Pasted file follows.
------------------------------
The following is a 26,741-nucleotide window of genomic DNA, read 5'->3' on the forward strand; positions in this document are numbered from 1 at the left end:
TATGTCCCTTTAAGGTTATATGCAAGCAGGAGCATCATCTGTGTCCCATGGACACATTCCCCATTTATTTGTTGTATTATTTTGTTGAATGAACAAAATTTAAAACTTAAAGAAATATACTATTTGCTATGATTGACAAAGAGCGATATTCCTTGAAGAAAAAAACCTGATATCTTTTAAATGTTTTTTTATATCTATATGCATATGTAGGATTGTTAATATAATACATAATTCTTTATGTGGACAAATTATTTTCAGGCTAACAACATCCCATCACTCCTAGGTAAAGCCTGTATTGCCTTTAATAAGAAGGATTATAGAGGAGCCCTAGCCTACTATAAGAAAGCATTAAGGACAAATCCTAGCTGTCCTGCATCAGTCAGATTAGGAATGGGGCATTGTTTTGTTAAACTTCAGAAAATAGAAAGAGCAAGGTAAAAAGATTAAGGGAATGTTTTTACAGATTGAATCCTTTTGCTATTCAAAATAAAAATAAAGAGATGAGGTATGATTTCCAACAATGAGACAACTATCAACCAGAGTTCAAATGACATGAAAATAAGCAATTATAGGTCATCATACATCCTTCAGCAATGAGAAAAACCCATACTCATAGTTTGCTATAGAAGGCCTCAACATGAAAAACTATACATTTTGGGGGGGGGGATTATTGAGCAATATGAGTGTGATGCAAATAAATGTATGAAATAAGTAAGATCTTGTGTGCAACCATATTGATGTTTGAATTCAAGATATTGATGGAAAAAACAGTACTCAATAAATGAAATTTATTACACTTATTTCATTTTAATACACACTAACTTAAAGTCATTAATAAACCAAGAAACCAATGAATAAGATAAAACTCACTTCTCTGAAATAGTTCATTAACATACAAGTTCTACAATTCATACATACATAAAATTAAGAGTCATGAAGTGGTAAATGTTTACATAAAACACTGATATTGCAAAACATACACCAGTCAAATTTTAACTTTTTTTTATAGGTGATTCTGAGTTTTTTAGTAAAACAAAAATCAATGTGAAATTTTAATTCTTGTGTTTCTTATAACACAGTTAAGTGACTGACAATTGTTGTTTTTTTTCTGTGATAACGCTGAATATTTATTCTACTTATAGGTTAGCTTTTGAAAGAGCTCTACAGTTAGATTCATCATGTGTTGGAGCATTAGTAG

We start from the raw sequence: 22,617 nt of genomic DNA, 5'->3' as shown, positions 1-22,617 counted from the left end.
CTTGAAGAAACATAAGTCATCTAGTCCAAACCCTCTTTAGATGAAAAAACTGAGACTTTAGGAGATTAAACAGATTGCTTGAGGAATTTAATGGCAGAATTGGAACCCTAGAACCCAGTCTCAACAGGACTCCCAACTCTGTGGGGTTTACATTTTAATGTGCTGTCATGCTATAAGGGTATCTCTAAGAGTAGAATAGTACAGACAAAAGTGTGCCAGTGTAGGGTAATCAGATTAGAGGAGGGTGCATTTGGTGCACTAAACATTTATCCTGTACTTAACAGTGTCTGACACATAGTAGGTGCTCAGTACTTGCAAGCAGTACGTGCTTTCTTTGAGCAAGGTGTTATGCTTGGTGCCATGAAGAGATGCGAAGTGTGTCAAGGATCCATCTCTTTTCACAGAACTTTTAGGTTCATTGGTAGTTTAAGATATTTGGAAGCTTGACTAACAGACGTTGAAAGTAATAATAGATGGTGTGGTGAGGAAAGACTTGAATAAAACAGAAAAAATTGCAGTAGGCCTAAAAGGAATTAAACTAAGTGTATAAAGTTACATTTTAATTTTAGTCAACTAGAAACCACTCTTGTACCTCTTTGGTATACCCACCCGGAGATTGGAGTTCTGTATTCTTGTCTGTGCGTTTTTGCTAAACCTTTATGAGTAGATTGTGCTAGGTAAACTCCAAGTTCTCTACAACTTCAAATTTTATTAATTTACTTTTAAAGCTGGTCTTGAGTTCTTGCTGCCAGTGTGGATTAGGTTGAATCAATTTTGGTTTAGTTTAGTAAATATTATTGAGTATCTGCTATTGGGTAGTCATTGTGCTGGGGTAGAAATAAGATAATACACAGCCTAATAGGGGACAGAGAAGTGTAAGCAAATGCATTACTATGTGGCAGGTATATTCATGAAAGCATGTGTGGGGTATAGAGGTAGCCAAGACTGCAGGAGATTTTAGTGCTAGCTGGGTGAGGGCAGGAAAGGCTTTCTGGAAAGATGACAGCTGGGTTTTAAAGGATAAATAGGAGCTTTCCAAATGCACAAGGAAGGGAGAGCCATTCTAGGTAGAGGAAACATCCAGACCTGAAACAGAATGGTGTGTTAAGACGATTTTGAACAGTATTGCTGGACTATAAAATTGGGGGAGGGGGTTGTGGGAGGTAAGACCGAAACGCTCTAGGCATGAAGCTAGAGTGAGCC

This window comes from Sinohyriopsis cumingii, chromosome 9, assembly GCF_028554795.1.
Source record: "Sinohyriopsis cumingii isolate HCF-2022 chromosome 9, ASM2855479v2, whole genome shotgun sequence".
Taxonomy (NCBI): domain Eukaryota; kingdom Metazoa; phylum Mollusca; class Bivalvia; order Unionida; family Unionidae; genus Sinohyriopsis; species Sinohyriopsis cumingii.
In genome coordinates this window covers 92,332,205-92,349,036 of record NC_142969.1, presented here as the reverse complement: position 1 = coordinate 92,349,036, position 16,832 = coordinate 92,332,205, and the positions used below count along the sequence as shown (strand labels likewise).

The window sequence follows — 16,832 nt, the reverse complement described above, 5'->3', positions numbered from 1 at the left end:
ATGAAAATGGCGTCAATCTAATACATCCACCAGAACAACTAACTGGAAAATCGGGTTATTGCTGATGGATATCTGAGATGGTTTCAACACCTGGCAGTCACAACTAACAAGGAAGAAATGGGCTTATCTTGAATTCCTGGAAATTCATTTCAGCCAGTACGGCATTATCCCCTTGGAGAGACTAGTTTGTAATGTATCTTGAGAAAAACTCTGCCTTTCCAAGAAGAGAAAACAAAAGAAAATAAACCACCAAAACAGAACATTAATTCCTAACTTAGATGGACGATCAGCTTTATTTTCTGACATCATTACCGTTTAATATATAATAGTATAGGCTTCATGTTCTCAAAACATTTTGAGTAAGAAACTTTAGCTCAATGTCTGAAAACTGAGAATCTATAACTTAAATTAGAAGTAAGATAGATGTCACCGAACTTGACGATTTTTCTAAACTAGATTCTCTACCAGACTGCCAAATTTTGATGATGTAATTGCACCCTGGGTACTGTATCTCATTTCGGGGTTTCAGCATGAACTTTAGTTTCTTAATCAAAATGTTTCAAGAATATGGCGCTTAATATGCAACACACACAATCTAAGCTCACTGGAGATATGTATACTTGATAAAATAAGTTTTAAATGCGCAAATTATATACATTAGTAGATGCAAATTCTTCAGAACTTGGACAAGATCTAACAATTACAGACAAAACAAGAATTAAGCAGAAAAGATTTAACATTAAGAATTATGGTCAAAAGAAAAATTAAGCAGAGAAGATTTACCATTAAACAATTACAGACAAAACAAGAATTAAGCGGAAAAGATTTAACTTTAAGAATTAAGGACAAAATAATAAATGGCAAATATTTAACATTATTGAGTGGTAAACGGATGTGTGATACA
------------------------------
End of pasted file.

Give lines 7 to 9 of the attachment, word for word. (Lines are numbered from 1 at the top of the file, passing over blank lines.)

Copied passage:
Taxonomy (NCBI): domain Eukaryota; kingdom Metazoa; phylum Mollusca; class Bivalvia; order Unionida; family Unionidae; genus Sinohyriopsis; species Sinohyriopsis cumingii.
In genome coordinates this window covers 92,332,205-92,349,036 of record NC_142969.1, presented here as the reverse complement: position 1 = coordinate 92,349,036, position 16,832 = coordinate 92,332,205, and the positions used below count along the sequence as shown (strand labels likewise).

The window sequence follows — 16,832 nt, the reverse complement described above, 5'->3', positions numbered from 1 at the left end: